2.4. Statistical Analyses

Survival analysis was used to compare disease aggravation and relapse rate between two groups. Log-rank test was used to assess significant differences between two groups. Parameter data, such as SLEDAI score and sex hormone levels, were recorded as X ± SD and tested by test. Nonparameter data were analyzed by Wilcoxon rank sum test. All statistical analyses were performed on STATA 10.0 statistical software.

3. Results

3.1. The Baseline Demographic Features and Clinical Characteristics of the Patients

Ninety-five pregnant lupus patients were screened, 76 of them qualified for the study and were enrolled into the trial. The patients were randomly divided into the treatment group () and the control group (). All 38 patients in the treatment group were prescribed with oral bromocriptine for two weeks. There was no statistical difference on the baseline data (demographic features, laboratory findings, and SLEDAI scores) between these two groups (shown in Table 1).

Table 1: Baseline demographic features, clinical findings, and SLEDAI scores in the pregnant SLE patients.
3.2. Clinical Outcomes in the Treatment Group and the Control Group

Twenty pregnant patients experienced 20 flares within 12-month follow-up after delivery. Fifteen cases were mild/moderate flares and five were severe flares. Analysis of flares of any type (mild/moderate or severe) by Kaplan-Meier survival curves found that 6 patients (15.7%) in bromocriptine group and 14 cases (36.8%) in control group experienced at least 1 flare. Log-rank test indicated that there was significant difference on the flare rate between the treatment group and control group (, ) (shown in Figure 2). Relative risk reduction (RRR) was 68.8% and the 95% confidence interval (CI) was 24.3%–87.1%. Absolute risk reduction (ARR) was 32.4% and the 95%CI was 11.8%–53%. The number needed to treat (NTT) was 3.1, 95%CI (1.9–8.5), which means 3.1 patients needed to be treated to protect one patient from relapse. All severe flares occurred in the control group.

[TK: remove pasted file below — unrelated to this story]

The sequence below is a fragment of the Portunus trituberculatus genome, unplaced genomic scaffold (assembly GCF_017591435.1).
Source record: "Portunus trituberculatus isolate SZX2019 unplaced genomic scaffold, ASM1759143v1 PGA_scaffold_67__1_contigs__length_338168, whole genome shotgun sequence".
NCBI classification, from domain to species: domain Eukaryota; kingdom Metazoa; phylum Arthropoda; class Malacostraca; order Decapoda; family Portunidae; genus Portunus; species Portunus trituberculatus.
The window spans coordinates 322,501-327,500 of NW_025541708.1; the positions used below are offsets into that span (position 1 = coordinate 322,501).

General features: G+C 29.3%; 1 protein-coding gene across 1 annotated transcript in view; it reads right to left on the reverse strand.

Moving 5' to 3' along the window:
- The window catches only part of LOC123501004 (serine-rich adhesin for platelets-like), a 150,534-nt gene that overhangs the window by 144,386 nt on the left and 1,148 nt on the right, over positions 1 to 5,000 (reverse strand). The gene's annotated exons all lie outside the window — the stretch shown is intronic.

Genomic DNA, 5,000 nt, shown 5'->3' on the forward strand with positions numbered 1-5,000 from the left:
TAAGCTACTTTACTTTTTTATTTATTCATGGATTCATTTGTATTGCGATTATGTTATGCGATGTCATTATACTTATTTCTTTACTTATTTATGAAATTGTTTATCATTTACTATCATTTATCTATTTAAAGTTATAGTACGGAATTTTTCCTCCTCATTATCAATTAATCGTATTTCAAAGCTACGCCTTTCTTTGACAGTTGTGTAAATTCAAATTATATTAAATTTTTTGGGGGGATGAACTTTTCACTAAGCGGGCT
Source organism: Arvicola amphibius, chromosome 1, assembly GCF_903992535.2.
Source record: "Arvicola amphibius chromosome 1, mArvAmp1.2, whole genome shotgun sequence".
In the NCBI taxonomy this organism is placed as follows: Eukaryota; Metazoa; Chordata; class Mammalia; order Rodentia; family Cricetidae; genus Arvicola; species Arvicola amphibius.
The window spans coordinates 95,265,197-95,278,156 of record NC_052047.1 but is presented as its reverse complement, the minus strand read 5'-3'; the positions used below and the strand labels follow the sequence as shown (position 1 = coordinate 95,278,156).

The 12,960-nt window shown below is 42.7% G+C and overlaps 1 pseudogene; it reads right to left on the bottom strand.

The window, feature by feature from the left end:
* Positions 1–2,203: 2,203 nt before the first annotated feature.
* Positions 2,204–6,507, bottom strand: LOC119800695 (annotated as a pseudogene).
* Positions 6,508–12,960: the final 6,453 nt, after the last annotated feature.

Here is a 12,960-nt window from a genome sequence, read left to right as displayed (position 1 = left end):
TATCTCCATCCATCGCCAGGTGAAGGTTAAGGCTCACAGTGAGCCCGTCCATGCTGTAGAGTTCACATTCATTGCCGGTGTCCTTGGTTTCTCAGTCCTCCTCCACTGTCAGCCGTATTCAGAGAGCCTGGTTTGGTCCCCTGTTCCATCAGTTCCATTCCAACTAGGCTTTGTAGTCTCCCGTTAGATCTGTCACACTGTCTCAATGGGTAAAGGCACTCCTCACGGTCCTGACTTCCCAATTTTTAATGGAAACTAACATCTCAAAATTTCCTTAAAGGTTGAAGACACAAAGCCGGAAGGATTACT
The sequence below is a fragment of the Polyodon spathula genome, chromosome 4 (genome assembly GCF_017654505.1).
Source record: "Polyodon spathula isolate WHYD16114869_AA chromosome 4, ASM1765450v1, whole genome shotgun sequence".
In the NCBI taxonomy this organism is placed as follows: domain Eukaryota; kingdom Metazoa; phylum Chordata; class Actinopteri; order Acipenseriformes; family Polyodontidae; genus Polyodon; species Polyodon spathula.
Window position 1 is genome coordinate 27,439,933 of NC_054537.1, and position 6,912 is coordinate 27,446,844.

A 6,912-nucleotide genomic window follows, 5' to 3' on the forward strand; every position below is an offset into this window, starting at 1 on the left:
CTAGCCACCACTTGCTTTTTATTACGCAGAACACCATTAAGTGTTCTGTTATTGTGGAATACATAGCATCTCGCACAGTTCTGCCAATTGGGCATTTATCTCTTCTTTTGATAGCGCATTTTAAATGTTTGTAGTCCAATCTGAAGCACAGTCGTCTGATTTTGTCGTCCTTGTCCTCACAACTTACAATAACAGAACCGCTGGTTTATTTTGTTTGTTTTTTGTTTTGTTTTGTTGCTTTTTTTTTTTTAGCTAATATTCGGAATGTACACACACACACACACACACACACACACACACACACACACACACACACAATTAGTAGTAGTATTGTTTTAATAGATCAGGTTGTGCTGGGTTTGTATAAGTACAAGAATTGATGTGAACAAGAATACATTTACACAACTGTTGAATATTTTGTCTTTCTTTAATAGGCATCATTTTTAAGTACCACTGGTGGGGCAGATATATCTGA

Figure 2: Kaplan-Meier survival curves for relapse-free Survival between the treatment group and the control group.
3.3. Effect of Bromocriptine on Serum Levels of Prolactin and Estradiol

The serum prolactin and estradiol levels in the treatment group were significantly lower than the levels in the control group at the second week and the second month after delivery, respectively (shown in Table 2). At the end of second week, serum prolactin levels of patients in the treatment group were all in normal range, while those in the control group were higher than the upper limit of normal range (0 versus 100%). At the end of second month, 2 patients in treatment group had increased serum levels of prolactin (5.3%, 2/38), while, in control group, 17 patients experienced hyperprolactinemia (44.7%, 17/38).

Table 2: Comparison of the serum prolactin/estradiol levels between two groups at the second week and the second month after delivery.
3.4. Effect of Bromocriptine on Disease Activity of the Patients after Delivery

At the 6th and 12th months after delivery, SLEDAI scores of the treatment group were significantly lower than those of the control group (Table 3).

Table 3: Change of SLEDAI within 1 years after delivery (mean ± SD).
3.5. Cumulative Doses of Immunosuppressive Agents

The cumulative doses of corticosteroid and other immunosuppressive agents after 12-month follow-up were shown in Table 4. There were significant differences on the accumulative doses of prednisone and cyclophosphamide between two groups. In bromocriptine group, the need of immunosuppressants to keep disease-stable was significantly lower than control.

Table 4: Cumulative doses of corticosteroid and immunosuppressive agents for SLE in 12 months after delivery.
3.6. The Adverse Effects of Treatment